instruere...inlustrare...delectare Disputations

Wednesday, June 22, 2005

A thought in progress

Against the Grain raises the topic of the "preferential option for the poor" -- or, as the blessed Pope John Paul II seemed to prefer, the "preferential love for the poor" -- which continues over at Mirror of Justice.

Now, I am not at all a close student of this subject. My own preferential option is for me, and I claim no virtue, insight, or private revelation regarding preferences for the poor.

However, when I do stroll past a discussion of the "preferential option," more often than not it appears to be couched in economic terms. And not just economics, but partisan economics. As in, "Those people say they support a preferential option for the poor, but their policies leave the poor worse off than before."

If poverty is an economic problem to be solved, then it's not my problem; I can barely handle my own economic problems, much less help others with theirs. If it's an economic debate, it's not my debate.

And if it's an economic problem or debate, it's not really the Church's problem or debate, in any particular way. All the Church would have to do is remind everyone of the basic moral principles, then let the economists and policy makers go to town.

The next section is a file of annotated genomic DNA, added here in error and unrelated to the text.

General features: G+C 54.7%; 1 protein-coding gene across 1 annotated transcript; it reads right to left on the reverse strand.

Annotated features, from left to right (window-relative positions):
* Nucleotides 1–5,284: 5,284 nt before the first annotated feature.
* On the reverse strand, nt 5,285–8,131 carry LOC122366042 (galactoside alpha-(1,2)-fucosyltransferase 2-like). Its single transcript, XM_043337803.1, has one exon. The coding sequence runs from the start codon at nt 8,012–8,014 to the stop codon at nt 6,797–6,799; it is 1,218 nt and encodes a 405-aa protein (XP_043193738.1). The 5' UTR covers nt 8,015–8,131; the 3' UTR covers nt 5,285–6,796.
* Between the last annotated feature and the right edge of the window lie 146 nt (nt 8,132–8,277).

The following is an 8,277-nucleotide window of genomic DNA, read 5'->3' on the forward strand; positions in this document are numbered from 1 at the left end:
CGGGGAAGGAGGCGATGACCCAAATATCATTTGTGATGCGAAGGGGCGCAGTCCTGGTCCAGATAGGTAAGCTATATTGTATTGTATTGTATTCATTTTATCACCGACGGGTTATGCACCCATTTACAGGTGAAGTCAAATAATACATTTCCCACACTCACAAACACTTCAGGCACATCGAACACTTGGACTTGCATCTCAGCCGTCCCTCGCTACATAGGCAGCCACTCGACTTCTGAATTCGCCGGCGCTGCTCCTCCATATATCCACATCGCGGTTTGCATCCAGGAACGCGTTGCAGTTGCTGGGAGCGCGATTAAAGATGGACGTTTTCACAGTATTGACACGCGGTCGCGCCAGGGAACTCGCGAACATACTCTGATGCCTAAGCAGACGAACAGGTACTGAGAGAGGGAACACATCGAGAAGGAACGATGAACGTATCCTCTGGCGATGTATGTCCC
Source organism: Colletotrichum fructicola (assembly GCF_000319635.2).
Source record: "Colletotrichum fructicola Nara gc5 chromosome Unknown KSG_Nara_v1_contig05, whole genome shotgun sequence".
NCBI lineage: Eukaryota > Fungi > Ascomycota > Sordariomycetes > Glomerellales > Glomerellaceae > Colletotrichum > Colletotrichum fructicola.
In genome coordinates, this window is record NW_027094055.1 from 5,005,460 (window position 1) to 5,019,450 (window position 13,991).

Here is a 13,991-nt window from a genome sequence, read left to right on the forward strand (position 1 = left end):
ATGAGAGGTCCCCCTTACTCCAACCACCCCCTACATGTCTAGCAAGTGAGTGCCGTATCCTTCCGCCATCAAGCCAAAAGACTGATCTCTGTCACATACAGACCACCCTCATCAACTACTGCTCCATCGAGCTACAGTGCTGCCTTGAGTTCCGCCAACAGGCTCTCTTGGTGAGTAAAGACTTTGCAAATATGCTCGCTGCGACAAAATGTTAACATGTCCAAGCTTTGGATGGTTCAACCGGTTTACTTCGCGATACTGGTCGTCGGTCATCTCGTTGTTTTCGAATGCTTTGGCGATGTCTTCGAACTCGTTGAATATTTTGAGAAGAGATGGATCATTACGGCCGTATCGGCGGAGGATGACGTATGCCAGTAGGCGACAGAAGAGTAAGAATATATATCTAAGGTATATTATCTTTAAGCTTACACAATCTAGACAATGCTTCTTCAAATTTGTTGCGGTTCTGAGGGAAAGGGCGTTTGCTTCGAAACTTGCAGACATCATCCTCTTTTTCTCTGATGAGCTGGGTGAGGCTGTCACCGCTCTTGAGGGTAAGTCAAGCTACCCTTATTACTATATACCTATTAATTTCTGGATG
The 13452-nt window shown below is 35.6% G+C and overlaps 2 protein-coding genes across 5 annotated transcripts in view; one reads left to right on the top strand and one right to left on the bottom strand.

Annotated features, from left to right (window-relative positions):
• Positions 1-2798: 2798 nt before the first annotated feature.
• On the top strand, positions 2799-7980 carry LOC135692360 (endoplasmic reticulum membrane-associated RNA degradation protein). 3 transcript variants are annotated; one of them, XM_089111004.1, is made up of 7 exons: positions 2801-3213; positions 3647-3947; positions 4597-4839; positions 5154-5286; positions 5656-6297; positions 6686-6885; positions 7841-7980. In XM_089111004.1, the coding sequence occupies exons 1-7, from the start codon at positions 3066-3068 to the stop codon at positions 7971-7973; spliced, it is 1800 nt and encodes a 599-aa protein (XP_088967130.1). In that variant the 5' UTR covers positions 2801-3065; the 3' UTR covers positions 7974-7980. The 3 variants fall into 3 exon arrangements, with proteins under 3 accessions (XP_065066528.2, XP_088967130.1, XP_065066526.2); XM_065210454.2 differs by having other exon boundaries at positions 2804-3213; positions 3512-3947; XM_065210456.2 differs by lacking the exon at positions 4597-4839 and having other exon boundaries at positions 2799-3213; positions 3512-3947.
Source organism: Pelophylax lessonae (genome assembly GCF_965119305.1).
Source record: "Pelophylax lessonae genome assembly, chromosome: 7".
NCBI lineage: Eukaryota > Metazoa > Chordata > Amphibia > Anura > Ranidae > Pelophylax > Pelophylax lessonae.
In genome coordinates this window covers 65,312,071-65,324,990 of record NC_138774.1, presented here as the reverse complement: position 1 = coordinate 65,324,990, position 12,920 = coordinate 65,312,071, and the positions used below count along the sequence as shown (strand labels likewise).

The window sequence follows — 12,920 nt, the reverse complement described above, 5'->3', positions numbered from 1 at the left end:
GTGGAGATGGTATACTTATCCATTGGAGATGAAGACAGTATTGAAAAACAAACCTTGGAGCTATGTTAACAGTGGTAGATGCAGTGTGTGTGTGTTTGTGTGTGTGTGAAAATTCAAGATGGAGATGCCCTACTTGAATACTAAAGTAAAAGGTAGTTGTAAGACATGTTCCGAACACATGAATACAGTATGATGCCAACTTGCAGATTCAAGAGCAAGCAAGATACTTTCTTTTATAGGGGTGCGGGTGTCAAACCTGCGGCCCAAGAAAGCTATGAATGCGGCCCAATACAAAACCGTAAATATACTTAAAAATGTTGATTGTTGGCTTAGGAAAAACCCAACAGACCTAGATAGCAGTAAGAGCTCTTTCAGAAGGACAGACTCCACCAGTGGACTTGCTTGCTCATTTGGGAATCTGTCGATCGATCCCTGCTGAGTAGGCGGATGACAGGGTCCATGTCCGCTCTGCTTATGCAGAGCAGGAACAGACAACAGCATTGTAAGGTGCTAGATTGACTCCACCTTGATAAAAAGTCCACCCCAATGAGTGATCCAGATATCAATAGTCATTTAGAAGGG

But I don't think that's what the Church says. I don't think she regards poverty as a problem to be solved so much as a sorrow to be joined in.

I haven't figured out how to put this without leaving myself open to charges of self-serving quietism or romanticising poverty. And if someone can solve the problem of poverty by making all poor people wealthy enough, he by all moral means should go ahead and do it.

But the Gospel is not an economic development plan. The Kingdom of God is not a matter of eating or of drinking. Those of us who can speak of "the poor" rather than "we poor" must be in communion with those who can't, to share the life of the Spirit with them. Not in a patronizing way, assuring them they'll be just fine once they're dead; but in the way Christians were once known for loving each other.

If we speak of Catholic Social Teaching and do not speak of Christ, of His presence in our gathering with the whole Church, we aren't speaking of Catholic Social Teaching.